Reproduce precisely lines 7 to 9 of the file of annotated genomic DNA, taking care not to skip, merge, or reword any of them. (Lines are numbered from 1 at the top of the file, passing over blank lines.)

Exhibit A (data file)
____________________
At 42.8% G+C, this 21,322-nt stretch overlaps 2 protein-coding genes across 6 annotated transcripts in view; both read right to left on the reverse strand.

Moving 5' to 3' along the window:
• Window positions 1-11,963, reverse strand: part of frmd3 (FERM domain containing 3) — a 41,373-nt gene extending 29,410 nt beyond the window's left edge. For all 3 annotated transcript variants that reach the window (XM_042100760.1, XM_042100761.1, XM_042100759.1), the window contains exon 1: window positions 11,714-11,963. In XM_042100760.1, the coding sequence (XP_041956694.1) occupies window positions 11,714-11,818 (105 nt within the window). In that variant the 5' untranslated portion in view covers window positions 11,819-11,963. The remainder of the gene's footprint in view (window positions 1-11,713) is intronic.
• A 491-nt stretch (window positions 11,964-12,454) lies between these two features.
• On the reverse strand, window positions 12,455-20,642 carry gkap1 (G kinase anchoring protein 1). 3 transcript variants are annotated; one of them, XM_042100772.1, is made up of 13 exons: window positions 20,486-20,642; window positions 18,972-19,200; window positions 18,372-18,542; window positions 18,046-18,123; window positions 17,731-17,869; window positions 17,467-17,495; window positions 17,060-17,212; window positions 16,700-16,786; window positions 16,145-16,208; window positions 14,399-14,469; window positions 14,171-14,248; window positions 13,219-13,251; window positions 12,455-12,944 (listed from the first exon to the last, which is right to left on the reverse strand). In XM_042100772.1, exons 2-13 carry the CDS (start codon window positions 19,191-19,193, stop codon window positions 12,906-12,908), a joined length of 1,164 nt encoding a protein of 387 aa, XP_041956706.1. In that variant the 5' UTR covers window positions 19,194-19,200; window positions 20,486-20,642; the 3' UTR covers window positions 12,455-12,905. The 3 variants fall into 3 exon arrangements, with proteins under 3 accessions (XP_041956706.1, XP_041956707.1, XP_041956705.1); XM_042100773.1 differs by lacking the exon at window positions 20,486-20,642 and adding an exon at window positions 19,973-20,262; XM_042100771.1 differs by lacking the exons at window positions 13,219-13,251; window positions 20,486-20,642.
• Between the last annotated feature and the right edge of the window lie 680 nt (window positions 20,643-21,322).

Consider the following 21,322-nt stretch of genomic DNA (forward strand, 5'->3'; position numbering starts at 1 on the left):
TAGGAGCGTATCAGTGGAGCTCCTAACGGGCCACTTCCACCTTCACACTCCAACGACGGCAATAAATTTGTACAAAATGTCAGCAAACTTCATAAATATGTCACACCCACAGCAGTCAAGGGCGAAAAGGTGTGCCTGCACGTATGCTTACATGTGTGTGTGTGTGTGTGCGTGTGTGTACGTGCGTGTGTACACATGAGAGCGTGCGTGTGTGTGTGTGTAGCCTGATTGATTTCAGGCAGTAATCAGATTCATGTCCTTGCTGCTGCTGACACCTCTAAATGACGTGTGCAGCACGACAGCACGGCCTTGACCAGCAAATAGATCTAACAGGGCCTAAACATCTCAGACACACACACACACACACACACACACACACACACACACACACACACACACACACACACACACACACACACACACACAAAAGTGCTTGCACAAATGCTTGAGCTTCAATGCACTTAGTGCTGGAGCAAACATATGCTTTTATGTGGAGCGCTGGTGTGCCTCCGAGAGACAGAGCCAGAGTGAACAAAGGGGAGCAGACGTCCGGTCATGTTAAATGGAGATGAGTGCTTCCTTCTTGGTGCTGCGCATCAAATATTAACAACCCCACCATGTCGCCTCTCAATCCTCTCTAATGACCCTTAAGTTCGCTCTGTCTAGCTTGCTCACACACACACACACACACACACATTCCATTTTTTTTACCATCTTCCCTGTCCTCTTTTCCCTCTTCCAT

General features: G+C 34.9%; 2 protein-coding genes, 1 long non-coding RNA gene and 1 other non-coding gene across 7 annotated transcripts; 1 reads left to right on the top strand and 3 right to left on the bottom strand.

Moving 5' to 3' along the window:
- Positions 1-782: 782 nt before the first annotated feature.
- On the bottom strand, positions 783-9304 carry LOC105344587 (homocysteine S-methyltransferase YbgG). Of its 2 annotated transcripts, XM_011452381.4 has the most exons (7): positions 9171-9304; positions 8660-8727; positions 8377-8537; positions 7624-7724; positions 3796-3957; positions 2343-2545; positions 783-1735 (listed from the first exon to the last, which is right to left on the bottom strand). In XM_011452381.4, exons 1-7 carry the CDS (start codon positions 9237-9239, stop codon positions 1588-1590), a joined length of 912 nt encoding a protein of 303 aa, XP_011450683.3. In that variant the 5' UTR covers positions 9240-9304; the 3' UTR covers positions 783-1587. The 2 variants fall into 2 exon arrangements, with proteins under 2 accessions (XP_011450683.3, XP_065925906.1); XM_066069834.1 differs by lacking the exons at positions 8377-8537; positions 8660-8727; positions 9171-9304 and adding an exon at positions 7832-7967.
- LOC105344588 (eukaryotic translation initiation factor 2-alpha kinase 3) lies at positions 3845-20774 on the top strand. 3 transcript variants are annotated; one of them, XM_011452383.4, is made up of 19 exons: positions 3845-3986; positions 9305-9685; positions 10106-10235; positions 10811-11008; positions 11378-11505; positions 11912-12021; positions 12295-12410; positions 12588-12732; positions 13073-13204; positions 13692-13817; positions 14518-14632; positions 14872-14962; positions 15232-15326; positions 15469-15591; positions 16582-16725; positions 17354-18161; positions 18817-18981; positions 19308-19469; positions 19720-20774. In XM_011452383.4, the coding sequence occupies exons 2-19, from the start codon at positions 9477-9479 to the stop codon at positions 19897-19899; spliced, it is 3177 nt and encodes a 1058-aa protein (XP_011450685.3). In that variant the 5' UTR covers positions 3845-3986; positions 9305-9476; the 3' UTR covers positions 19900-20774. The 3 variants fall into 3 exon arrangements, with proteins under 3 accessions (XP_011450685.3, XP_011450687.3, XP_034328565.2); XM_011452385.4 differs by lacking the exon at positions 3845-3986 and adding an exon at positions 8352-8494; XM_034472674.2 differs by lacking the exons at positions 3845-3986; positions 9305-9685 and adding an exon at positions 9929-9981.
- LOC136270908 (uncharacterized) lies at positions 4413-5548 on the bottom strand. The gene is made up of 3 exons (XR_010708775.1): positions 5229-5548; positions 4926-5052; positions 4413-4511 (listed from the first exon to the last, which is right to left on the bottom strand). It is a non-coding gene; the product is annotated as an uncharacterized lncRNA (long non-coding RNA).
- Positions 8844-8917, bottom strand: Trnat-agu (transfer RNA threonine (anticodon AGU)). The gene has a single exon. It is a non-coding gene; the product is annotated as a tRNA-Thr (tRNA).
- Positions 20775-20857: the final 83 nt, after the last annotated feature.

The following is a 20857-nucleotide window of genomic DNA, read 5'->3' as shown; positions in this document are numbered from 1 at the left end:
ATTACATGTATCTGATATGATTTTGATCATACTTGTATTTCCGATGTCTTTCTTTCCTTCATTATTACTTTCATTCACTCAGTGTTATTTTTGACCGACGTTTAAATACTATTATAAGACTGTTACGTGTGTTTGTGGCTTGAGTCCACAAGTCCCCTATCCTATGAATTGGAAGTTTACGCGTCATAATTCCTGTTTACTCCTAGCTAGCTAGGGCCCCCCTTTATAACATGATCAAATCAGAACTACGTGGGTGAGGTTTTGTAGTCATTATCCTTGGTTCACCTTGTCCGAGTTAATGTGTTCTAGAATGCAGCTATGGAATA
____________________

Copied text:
Consider the following 21,322-nt stretch of genomic DNA (forward strand, 5'->3'; position numbering starts at 1 on the left):
TAGGAGCGTATCAGTGGAGCTCCTAACGGGCCACTTCCACCTTCACACTCCAACGACGGCAATAAATTTGTACAAAATGTCAGCAAACTTCATAAATATGTCACACCCACAGCAGTCAAGGGCGAAAAGGTGTGCCTGCACGTATGCTTACATGTGTGTGTGTGTGTGTGCGTGTGTGTACGTGCGTGTGTACACATGAGAGCGTGCGTGTGTGTGTGTGTAGCCTGATTGATTTCAGGCAGTAATCAGATTCATGTCCTTGCTGCTGCTGACACCTCTAAATGACGTGTGCAGCACGACAGCACGGCCTTGACCAGCAAATAGATCTAACAGGGCCTAAACATCTCAGACACACACACACACACACACACACACACACACACACACACACACACACACACACACACACACACACACACACACACAAAAGTGCTTGCACAAATGCTTGAGCTTCAATGCACTTAGTGCTGGAGCAAACATATGCTTTTATGTGGAGCGCTGGTGTGCCTCCGAGAGACAGAGCCAGAGTGAACAAAGGGGAGCAGACGTCCGGTCATGTTAAATGGAGATGAGTGCTTCCTTCTTGGTGCTGCGCATCAAATATTAACAACCCCACCATGTCGCCTCTCAATCCTCTCTAATGACCCTTAAGTTCGCTCTGTCTAGCTTGCTCACACACACACACACACACACACATTCCATTTTTTTTACCATCTTCCCTGTCCTCTTTTCCCTCTTCCAT

General features: G+C 34.9%; 2 protein-coding genes, 1 long non-coding RNA gene and 1 other non-coding gene across 7 annotated transcripts; 1 reads left to right on the top strand and 3 right to left on the bottom strand.